The Beach House (2020) | SHUDDER
Corporate espionage (but not as we know it) and on-brand body horror (this is a Cronenberg picture, let’s not forget) merge in the most inventive fashion in Possessor, a sci-fi/thriller experiment from Brandon Cronenberg (son of David, the legendary auteur of such titles as The Fly, Crash, and Eastern Promises) that announces its confronting intentions within the captivating opening minutes. Cronenberg’s sophomore project (the follow up to 2012’s Antiviral) has faith in the intelligence of its audience and therefore doesn’t over-do it on establishing certain set-ups, allowing our understanding of the sci-fi genre to piece together proceedings, which in turn only envelops us more in the dark, twisted universe he has created where one’s own possession of their functions isn’t as free as they appear.
As mentioned, Cronenberg doesn’t indulge in exposition, and whilst in some narratives that could prove a hinderance, for Possessor it’s to its own benefit as he’s aware of some of the base familiarities his story holds. There’s a confidence to his handling of the material that helps elevate it above the accustomed plot points, creating deeply woven characters in the process that assist in setting this film apart from its contemporaries. This is just as confronting visually as it is mentally, with Cronenberg’s intricate attention to detail evident throughout every frame.
Though the subject of the shadowy dealings of an organisation is hardly new narrative fodder, nor how they emotionally manipulate their staff, Cronenberg twists this just so by adopting a futuristic temperament where agents are implemented into the psyche of other beings, controlling them in a secluded chamber through a form of mental body-hopping. Tasya Vos (Andrea Riseborough) is the organisation’s go-to agent, though the physical and emotional strain these missions have on her appear to be increasing in their intensity as she has to be reminded of who she is every time she’s “pulled out” of her specific avatar. Tasya’s next mission - where she’s to inhabit the mind of Christopher Abbott’s Colin and plan a killing spree in order for a CEO’s offspring to inherit a powerful datamining company - proves to be her most challenging as the struggle in controlling her new body becomes greater, leading to an uncertainty that could jeopardise both the mission and Tasya’s employers.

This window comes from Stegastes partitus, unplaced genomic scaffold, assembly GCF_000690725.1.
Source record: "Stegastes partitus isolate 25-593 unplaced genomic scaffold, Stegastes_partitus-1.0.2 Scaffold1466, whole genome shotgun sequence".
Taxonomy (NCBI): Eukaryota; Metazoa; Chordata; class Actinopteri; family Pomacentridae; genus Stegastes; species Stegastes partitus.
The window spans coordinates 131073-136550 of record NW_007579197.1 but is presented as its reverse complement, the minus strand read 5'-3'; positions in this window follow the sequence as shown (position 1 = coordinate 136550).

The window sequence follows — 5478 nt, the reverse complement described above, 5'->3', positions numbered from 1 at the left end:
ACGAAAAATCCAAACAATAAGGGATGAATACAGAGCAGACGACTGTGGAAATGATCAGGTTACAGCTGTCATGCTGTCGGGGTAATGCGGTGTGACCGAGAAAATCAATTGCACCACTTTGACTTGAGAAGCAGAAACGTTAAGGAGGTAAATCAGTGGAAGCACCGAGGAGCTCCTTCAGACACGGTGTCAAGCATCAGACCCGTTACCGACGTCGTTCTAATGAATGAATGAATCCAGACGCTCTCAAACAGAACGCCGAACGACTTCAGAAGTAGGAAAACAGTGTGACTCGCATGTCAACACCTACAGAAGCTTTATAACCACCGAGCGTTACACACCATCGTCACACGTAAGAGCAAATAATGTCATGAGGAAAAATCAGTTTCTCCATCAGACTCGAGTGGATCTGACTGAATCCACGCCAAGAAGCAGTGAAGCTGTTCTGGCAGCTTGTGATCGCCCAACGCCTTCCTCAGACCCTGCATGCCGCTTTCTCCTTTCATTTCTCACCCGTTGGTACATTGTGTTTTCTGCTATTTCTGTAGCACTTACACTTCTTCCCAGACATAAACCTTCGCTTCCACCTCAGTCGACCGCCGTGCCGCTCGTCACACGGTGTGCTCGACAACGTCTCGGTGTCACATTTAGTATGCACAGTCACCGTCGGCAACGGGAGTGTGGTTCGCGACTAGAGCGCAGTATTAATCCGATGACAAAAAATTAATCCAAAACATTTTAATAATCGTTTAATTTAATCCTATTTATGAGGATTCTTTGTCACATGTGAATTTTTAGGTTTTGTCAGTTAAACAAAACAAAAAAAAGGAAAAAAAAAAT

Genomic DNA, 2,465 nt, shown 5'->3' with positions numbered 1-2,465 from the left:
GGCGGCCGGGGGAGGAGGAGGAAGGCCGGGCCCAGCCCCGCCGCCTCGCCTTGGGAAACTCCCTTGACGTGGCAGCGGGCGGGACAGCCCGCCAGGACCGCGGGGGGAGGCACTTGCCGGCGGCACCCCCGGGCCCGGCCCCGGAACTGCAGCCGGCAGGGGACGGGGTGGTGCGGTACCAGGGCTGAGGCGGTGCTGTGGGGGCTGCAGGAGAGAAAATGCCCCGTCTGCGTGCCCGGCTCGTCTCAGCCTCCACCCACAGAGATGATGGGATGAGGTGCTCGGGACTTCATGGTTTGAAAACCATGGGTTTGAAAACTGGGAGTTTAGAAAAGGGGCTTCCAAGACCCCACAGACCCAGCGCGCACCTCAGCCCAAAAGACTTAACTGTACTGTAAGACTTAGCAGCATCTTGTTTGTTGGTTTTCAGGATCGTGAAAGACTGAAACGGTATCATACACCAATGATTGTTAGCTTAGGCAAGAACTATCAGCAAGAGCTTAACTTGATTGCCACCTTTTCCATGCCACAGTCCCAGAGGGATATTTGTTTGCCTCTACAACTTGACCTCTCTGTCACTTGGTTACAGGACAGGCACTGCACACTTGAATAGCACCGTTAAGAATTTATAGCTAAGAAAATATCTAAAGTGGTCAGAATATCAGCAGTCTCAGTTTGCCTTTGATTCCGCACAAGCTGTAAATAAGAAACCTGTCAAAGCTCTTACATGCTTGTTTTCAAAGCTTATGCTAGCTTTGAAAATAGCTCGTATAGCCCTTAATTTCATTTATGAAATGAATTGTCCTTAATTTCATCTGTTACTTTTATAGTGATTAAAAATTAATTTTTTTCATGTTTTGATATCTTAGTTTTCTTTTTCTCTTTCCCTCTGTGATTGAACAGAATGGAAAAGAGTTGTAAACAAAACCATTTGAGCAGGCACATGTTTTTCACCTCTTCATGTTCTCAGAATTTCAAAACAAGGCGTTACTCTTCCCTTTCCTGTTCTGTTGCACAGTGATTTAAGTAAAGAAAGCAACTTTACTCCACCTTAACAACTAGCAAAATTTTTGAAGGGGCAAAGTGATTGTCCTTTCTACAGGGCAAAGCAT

ACTING | CHARACTERS | DIALOGUE:
In a film rife with immoral characters, it’s a testament to both Cronenberg’s handling and the sublime talent on hand that we are wholly invested in their respective plights. Andrea Riseborough is the film’s beating heart - even if she isn’t always physically present - tapping into an emotional depth that is consistently devastating as she has to come to terms with her own existence time and time again; it’s particularly heartbreaking to watch her recite dialogue from her own life in order for her family to believe that she’s of sound mind. Christopher Abbott is equally as effective in a difficult role as he essentially battles himself, trying to overcome a force he’s unaware of. And then there’s Jennifer Jason Leigh in a quiet, though no less captivating role as Tasya’s superior, adopting a motherly mentality to cradle her broken subject back to health whilst maintaining a sense of dangerous seniority that suggests she isn’t above expelling her finest agent.
... True Horror Lies Within Its Examination Of Mental Autonomy
VISUAL EFFECTS | MAKEUP | DESIGN:
Understandably, Cronenberg’s penchant for unpleasant, wince-inducing horror effects is on full display in Possessor. Whilst never lingering longer than it needs to, it’s a gut-punch when he unleashes his grotesque imagination on to the screen. Though never one to shy away from bloody carnage, it’s perhaps the metaphorical imagery of Christopher Abbott wearing a face mask that resembles Andrea Riseborough that proves the most unnervingly effective.
MUSIC | SCORE | SOUND DESIGN:
Creating an immersive experience for all the senses, Possessor’s haunting, electronica-influenced score perfectly balances the unnerving imagery created throughout.
One of the most fascinating films I have experienced as of late, and not just relegated within the horror genre, Possessor is a unique and detailed project from a filmmaker who is quickly announcing himself as the next great creative mind. As brutal as the film is from a violence standpoint, Possessor’s true horror lies within its examination of mental autonomy and the damaging effects the loss of such free-will can create.
NEON will release POSSESSOR: UNCUT in theaters - October 2nd, 2020